How to Forgive Yourself After Burning Down the Only Library in Your Small Town

When you turn your town’s only library into a smoldering pile of ash, it’s easy to beat yourself up. You have high standards for yourself, and in this case, you just didn’t quite meet them. Especially if that library was the epicenter of learning in your rural, landlocked, poverty-stricken small town, it may take you hours, days, even weeks to move past the shame.


If this is sounding at all familiar, then you must be trapped in the crippling embarrassment that accompanies destroying your town’s beloved library. Nobody’s perfect! Mistakes are a simple fact of life, and stewing in guilt over burning down the only cultural hub in your small town is not only unproductive, but it can also be dangerous to your psyche. Before you exhaust yourself in futile attempts to make amends with all 436 of your fellow townspeople, instead try making amends with the one person who matters most: yourself. Here’s how to begin that process:



Don’t let this mistake define you.

The fact that you brought a hotplate to your town’s one and only library does not define you. The fact that you left it plugged in overnight in the YA section is not all there is to who you are. You are not simply a person who burned down a library (even though you are the person who burned down your town’s library). You are so much more, and by wearing your mistake as a badge of disgrace, you neglect all of the other beautiful qualities that make up your person.


Treat yourself like a friend.

The truth is we tend to be way harder on ourselves than we are on the people we love most. As you process your feelings, try treating yourself the way you would a dear friend. For example, imagine that one of your closest friends approached you and said, “Girl, yikes, I feel awful. I just burned down our only local library with my hotplate.” How would you respond? Would you cast judgment on her? Would you guilt her by saying, “What were you thinking?! That was our town’s only window into the outside world. Our one beacon of culture, and you carelessly burned it to the ground!” Certainly not. You probably wouldn’t even ask any follow up questions at all. Instead, you’d look her in the eyes, and with a hint of laughter, you’d reach your arm around her shoulder and say, “Hey, that’s okay. Who goes to libraries anymore, anyway?”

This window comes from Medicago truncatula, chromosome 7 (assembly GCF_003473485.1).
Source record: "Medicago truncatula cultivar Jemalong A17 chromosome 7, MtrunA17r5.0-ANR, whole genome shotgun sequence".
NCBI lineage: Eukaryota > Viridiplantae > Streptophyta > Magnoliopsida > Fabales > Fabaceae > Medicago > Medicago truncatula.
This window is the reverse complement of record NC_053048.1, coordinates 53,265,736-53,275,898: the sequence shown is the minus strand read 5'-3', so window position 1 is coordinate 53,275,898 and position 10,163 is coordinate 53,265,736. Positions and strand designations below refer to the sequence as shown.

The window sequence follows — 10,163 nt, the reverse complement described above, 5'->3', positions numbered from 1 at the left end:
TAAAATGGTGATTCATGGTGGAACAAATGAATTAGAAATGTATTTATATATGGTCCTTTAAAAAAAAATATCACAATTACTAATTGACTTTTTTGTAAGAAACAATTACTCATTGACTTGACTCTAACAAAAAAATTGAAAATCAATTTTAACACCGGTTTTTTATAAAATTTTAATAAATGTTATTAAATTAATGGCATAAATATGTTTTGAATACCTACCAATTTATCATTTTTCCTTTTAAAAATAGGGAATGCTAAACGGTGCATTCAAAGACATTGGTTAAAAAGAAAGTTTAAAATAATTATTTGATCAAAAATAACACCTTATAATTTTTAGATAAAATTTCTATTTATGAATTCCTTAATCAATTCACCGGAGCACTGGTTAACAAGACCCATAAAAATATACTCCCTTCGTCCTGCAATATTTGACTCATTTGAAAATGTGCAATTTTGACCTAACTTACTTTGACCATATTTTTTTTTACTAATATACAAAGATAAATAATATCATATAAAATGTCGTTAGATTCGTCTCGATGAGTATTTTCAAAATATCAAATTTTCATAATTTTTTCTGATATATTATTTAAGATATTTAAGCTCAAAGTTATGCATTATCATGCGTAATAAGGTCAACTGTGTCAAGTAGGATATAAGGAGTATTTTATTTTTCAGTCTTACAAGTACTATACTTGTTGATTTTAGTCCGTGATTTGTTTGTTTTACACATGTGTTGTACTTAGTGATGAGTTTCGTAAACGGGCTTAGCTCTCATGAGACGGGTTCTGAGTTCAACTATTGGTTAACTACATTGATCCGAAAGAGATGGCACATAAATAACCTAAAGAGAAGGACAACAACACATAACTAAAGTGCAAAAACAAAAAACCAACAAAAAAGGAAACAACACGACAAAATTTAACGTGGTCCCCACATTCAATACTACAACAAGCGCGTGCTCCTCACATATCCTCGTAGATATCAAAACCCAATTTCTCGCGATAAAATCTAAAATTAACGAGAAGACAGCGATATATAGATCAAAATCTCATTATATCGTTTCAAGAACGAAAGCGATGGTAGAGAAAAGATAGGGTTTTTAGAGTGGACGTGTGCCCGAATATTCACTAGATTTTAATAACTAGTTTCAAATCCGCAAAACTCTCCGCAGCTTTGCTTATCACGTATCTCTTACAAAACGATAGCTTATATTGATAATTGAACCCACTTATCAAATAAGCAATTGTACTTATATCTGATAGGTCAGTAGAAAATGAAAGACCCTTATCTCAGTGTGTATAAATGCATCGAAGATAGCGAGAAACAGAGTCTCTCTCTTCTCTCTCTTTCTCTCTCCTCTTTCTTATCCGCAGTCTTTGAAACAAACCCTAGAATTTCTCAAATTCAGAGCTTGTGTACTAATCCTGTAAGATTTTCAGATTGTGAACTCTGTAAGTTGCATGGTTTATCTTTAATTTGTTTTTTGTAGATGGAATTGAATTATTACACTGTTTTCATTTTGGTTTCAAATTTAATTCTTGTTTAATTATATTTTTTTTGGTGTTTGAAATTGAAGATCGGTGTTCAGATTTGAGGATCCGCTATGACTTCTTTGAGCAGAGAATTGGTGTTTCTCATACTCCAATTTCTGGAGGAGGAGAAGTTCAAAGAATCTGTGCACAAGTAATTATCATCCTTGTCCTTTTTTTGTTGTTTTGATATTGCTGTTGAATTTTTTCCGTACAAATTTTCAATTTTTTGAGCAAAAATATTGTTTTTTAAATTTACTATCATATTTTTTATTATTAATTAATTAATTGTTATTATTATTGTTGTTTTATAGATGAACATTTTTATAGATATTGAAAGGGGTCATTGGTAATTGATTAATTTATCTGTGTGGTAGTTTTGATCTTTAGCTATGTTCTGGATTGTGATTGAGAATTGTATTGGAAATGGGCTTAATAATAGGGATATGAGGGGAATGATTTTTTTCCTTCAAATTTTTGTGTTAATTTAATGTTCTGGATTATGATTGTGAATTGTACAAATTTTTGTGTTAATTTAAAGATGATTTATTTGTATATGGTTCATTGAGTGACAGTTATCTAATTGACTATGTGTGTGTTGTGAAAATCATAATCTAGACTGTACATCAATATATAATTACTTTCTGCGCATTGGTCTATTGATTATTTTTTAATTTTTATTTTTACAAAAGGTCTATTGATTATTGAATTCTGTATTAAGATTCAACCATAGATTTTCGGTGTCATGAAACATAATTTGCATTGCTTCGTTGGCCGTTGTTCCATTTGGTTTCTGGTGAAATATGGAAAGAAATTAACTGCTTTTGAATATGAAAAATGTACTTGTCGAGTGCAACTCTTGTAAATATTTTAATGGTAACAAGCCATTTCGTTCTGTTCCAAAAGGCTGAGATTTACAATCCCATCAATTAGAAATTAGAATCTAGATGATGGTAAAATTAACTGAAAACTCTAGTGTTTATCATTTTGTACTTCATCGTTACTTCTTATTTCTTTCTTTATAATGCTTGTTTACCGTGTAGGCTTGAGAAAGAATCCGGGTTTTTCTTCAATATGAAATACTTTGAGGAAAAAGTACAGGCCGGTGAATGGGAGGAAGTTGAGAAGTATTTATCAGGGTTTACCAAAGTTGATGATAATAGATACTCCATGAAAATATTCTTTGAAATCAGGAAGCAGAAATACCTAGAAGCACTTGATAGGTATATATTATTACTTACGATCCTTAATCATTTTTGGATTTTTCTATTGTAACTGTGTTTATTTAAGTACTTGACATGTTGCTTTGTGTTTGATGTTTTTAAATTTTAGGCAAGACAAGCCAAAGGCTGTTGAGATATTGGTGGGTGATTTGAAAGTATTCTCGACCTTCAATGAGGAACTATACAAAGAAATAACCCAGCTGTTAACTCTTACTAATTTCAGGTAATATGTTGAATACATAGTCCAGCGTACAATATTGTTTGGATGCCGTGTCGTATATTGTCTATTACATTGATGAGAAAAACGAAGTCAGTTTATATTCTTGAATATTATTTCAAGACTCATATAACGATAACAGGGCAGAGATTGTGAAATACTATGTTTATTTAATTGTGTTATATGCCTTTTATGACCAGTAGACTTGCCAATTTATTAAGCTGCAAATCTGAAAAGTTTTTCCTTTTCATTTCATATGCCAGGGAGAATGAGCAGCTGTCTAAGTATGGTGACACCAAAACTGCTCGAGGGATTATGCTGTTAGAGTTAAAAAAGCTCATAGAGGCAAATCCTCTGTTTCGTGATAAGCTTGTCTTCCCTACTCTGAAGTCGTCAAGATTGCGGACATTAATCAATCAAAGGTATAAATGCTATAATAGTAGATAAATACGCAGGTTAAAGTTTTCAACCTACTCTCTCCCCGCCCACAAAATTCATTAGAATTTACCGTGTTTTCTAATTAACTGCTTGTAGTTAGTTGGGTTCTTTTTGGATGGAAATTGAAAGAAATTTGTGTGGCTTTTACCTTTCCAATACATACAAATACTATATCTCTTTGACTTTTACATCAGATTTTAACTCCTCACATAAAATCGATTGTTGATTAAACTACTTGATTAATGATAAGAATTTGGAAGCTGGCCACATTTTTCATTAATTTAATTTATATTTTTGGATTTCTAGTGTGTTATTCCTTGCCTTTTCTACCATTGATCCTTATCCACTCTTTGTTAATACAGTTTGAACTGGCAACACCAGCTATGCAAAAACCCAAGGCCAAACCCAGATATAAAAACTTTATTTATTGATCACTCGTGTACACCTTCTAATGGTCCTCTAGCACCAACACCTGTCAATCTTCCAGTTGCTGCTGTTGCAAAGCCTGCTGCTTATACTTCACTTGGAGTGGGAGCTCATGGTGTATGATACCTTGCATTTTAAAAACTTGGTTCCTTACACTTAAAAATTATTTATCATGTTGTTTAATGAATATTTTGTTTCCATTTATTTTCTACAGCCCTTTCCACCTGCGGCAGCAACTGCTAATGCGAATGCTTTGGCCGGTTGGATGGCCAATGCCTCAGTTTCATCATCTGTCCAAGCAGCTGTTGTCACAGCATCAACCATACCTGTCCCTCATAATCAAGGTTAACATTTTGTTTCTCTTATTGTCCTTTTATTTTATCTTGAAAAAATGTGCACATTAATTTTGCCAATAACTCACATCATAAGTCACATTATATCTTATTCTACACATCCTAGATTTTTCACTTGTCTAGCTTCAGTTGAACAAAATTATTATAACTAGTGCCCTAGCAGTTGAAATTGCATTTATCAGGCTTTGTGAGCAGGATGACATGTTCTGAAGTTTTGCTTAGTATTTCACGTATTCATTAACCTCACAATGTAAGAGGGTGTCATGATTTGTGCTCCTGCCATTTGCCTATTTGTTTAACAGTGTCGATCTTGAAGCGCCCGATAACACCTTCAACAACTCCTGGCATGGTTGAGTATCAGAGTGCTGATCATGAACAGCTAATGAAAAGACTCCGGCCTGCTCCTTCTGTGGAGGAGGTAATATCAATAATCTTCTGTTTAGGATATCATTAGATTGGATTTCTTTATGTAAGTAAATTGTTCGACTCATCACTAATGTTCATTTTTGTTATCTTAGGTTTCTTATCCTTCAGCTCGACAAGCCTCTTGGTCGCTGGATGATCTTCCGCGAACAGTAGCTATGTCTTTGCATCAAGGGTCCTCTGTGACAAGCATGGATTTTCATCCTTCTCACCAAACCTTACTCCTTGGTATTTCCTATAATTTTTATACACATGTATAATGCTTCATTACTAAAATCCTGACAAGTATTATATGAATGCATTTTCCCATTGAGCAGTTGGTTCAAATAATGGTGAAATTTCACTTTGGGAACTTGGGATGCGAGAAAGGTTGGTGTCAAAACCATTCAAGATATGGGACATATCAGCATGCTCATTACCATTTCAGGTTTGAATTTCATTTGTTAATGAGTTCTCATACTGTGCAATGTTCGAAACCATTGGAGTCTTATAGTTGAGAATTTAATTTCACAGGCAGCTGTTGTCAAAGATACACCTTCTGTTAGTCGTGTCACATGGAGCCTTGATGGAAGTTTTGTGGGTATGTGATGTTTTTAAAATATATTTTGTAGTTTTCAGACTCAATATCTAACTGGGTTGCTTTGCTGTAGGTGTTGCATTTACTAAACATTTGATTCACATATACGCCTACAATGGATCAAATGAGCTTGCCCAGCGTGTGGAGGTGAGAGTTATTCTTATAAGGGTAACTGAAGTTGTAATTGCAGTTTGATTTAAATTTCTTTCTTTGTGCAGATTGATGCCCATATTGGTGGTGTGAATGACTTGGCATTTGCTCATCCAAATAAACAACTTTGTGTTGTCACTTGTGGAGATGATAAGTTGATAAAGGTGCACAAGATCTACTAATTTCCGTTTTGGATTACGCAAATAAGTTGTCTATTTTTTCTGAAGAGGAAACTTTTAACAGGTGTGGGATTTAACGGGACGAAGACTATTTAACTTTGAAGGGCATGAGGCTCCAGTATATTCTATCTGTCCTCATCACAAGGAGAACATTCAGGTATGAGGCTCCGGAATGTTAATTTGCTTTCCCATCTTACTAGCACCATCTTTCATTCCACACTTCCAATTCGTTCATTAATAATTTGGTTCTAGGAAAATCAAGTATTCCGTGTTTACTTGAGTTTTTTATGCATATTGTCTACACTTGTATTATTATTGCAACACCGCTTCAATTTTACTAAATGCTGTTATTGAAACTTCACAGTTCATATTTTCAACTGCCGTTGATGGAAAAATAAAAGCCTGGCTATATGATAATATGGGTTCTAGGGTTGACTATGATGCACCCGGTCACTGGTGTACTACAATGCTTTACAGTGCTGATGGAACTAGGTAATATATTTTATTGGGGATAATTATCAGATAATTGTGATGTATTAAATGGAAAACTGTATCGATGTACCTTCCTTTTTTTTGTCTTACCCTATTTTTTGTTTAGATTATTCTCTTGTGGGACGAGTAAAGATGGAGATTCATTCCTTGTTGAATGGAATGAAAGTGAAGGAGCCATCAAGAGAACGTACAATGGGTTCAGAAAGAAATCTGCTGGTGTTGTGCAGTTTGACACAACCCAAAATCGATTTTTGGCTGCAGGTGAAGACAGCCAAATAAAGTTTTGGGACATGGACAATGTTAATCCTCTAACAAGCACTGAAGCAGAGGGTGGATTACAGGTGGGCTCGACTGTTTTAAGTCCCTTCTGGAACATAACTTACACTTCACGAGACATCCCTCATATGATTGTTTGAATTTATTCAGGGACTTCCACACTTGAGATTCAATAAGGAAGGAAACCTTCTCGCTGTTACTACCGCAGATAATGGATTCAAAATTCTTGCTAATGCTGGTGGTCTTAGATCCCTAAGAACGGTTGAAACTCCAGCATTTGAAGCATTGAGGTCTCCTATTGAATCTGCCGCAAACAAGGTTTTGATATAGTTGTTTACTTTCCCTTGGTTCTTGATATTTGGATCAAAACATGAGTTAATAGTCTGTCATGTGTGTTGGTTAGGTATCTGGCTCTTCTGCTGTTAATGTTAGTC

Get perspective.

But seriously, who goes to libraries anymore? I mean, what is this, 1998? Your town may be small, but certainly everyone has access to Google. Well, actually maybe not since you destroyed the majority of the town’s recently donated computers. But hey, doesn’t Jerry, the hardware store owner, at least have an iPhone 3S? Pretty sure he does. So that being said, there are other, more modern means of obtaining the same kind of information that one might find in a library. Plus, now Jerry might just find himself a wife! Good for you, Jerry!


Realize the inevitability of the situation.

If you didn’t do it, someone else would have. Think about it: a library is just one giant room filled with shelves upon shelves of paper. It’s basically a massive tinderbox filled with information. Honestly, it’s surprising that your town’s library lasted as long as it did—almost 12 years, to be exact. You remember this because there was a ribbon-cutting ceremony on the day it opened and the mayor called it “the proudest day of his career.” But regardless, if it hadn’t been you, it would have been somebody else.


So let go of that guilt, friend. Also, you should probably move.